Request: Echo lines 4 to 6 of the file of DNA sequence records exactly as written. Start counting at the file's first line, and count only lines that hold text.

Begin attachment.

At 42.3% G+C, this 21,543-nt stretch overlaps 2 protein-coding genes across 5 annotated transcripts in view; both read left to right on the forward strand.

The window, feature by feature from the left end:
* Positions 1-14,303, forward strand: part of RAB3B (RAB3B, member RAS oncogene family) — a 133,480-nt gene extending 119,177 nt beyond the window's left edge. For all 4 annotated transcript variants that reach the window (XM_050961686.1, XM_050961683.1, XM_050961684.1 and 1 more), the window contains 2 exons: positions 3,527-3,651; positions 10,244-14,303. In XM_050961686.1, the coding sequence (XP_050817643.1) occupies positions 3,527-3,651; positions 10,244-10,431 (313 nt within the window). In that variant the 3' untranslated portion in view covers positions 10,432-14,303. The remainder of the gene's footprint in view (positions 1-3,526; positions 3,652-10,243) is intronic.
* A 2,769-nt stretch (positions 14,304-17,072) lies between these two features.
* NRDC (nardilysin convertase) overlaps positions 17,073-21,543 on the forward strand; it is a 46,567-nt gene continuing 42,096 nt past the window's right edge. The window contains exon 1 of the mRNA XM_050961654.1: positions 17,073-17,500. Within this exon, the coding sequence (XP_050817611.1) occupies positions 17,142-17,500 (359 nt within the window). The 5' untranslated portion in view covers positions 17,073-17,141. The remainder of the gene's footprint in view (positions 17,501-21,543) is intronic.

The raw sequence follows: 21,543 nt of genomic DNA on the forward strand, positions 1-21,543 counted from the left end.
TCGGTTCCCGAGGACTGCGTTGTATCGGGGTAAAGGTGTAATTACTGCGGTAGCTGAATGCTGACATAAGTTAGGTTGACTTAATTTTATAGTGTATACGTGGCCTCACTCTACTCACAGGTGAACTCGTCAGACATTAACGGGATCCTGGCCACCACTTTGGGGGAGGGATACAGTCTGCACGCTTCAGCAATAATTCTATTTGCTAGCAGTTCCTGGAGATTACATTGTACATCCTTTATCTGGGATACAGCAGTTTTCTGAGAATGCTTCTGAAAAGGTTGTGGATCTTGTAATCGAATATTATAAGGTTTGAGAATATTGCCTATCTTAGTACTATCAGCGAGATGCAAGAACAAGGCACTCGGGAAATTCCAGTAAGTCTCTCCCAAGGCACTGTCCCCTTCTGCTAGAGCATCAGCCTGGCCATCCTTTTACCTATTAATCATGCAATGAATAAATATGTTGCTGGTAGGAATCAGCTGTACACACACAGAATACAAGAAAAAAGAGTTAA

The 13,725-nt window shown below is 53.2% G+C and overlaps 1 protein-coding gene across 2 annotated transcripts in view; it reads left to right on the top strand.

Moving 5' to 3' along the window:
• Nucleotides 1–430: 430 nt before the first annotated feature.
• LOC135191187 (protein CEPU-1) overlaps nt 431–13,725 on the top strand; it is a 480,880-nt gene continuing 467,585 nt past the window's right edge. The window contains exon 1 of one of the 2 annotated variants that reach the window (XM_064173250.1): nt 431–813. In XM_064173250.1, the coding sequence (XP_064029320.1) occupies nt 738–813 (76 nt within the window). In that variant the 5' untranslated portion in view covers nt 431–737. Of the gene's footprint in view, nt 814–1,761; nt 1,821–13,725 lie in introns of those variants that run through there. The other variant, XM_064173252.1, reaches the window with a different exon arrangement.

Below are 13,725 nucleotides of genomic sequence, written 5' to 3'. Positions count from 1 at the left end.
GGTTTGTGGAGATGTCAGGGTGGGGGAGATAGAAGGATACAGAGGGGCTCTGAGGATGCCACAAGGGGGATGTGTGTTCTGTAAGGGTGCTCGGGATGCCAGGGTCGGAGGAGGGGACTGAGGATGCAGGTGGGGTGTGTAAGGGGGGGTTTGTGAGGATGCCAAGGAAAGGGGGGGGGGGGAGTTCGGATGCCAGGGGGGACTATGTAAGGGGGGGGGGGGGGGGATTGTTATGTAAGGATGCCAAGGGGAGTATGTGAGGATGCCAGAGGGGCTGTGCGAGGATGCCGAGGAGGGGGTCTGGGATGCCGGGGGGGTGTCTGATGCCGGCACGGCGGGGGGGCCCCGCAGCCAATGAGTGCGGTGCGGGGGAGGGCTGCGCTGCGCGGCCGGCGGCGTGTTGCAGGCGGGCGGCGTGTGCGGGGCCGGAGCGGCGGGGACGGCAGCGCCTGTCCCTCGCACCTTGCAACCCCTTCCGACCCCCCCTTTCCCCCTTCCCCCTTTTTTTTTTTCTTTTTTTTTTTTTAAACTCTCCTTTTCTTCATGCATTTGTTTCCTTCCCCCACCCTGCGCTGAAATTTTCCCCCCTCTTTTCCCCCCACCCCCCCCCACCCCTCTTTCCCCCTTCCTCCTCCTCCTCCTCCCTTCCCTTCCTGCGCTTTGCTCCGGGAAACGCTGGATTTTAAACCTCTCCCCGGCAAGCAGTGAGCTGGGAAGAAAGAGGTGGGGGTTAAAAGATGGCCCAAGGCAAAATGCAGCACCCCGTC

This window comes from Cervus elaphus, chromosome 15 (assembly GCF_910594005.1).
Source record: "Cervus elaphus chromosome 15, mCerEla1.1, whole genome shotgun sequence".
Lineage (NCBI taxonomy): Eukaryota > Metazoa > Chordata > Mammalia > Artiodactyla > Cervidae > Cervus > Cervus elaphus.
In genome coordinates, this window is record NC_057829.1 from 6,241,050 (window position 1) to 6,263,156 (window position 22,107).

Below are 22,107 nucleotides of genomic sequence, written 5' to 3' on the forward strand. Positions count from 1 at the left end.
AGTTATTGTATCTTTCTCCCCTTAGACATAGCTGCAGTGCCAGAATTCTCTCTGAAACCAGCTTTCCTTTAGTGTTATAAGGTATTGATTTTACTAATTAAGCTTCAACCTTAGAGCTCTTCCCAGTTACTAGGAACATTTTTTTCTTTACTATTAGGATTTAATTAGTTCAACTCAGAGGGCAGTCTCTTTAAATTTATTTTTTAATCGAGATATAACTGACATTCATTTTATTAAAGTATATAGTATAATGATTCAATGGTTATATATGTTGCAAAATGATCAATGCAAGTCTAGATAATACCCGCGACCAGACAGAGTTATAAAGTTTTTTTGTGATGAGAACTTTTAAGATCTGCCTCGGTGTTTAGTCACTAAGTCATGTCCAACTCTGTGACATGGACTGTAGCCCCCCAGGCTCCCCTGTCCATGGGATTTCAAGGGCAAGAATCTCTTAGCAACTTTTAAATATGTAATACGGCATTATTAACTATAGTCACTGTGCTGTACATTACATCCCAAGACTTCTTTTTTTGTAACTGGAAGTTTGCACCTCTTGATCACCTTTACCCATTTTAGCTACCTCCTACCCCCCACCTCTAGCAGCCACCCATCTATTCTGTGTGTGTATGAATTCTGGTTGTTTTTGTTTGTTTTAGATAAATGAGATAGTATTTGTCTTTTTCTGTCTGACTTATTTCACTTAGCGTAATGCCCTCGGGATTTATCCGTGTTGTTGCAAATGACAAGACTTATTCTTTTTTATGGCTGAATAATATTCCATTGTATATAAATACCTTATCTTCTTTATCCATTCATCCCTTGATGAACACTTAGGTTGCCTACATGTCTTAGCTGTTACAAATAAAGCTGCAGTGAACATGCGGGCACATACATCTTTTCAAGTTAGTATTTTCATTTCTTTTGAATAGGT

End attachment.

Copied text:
* A 2,769-nt stretch (positions 14,304-17,072) lies between these two features.
* NRDC (nardilysin convertase) overlaps positions 17,073-21,543 on the forward strand; it is a 46,567-nt gene continuing 42,096 nt past the window's right edge. The window contains exon 1 of the mRNA XM_050961654.1: positions 17,073-17,500. Within this exon, the coding sequence (XP_050817611.1) occupies positions 17,142-17,500 (359 nt within the window). The 5' untranslated portion in view covers positions 17,073-17,141. The remainder of the gene's footprint in view (positions 17,501-21,543) is intronic.

The raw sequence follows: 21,543 nt of genomic DNA on the forward strand, positions 1-21,543 counted from the left end.